Dr. Frank Vahid

Co-founder and Chief Learning Officer at zyBooks
Professor of Computer Science and Engineering
University of California at Riverside

First impressions have lasting effects.

In the past, like many teachers, I made my first day of class “syllabus day“. I went over the syllabus, telling students about the book, office hours, and grades. I’d answer questions about exams, attendance, and late policy. If time was left, I’d dismiss class early.

Students’ first impression: “This class is a procedure”.

Now, on the first day, I start strong: I warmly welcome students, share my passion for the subject, and excitedly jump into the material. If it’s intro to programming, I open a coding window and start coding. I include media, interactions, group activities, and humor (well, my attempt), so the first day looks like future lectures. I do go over the syllabus, but in the middle of class — like a commercial break — and spend only about 15-20 minutes. And I don’t discuss academic dishonesty yet, beyond brief mention — no student is already planning to cheat, so why spoil the first day with negativity. Better to discuss a few weeks later, when the temptation is starting.

Why start strong and avoid syllabus day? In part because of the anchoring effect: First impressions bias how people process subsequent data, and first impressions can be hard to change.  That’s partly why Apple invests so heavily in their storefronts. Many professors, including me, pre-judge conference talks literally in the first minute — a dry opening likely means a dry talk, and I might tune out. A key rule of public speaking is to “start by engaging your audience“, and that applies to classes too.

Some teachers balk at such ideas, believing students should inherently want to learn the subject. That’s simply not reality. As my Ph.D. advisor would tell me, “Frank, come down from the clouds”. Motivating students is a part of teaching in the real world. Then, even if you botch a topic, motivated students will find a way to learn, like hungry wolves will find lunch.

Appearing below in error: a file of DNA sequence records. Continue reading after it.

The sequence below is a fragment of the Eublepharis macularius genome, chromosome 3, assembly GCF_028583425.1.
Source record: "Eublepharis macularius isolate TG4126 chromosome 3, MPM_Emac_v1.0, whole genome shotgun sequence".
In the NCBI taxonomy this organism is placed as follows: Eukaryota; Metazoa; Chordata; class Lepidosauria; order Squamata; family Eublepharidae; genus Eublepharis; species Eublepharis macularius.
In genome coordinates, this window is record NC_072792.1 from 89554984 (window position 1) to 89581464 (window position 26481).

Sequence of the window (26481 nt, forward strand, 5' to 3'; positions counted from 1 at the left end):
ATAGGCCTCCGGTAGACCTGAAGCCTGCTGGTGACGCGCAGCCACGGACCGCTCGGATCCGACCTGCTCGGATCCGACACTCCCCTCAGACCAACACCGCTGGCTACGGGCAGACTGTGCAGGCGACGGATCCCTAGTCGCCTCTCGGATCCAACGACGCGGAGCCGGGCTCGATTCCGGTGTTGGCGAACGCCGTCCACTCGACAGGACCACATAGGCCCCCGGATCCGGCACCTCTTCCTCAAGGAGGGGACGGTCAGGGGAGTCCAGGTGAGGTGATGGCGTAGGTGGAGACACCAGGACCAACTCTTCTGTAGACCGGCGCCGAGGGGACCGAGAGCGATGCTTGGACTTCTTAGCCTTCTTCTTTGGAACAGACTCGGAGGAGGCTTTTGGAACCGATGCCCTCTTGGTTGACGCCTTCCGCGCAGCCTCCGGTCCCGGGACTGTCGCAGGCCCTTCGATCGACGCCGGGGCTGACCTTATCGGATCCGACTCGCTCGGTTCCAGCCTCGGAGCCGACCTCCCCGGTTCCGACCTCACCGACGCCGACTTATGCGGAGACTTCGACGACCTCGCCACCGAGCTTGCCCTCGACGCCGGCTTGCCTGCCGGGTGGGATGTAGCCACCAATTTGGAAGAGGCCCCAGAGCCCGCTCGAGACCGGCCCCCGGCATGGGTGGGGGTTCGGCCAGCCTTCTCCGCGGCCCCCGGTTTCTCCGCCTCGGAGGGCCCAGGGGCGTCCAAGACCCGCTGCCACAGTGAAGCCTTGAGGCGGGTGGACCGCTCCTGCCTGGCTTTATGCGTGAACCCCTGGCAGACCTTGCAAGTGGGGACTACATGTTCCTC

Of course, a non-strong first day doesn’t doom the term — plenty of great classes start with syllabus day. But a strong first day sure helps.

A well-known experiment illustrates how initial impressions bias students. Before a lecture, students received a paragraph description of a new teacher, except half the students got the word “warm”, the other half “cold” (only that one word differed). In after-lecture evaluations, the students who got the “warm” version rated the teacher as more effective, humorous, and humane, and as less irritable, ruthless, and formal. One early word biased how students processed an entire lecture. Likewise, a class’ first day biases how students view, and hence engage with, the class later. Again, the subsequent days can overcome such bias, but why not start strong. (And, creating a “warm” syllabus influences students positively too).

My goal is for students’ first impression to be: “This class seems like it will be engaging and move swiftly. I guess I’ll plan to pay attention and expect to work.” A student once emailed me after the first day saying “Well professor, you got my attention. I’m in.”

Cool — that’s what I was aiming for.  And off we go…

What are your thoughts on having a successful first day of class? Share your comments with the zyCommunity.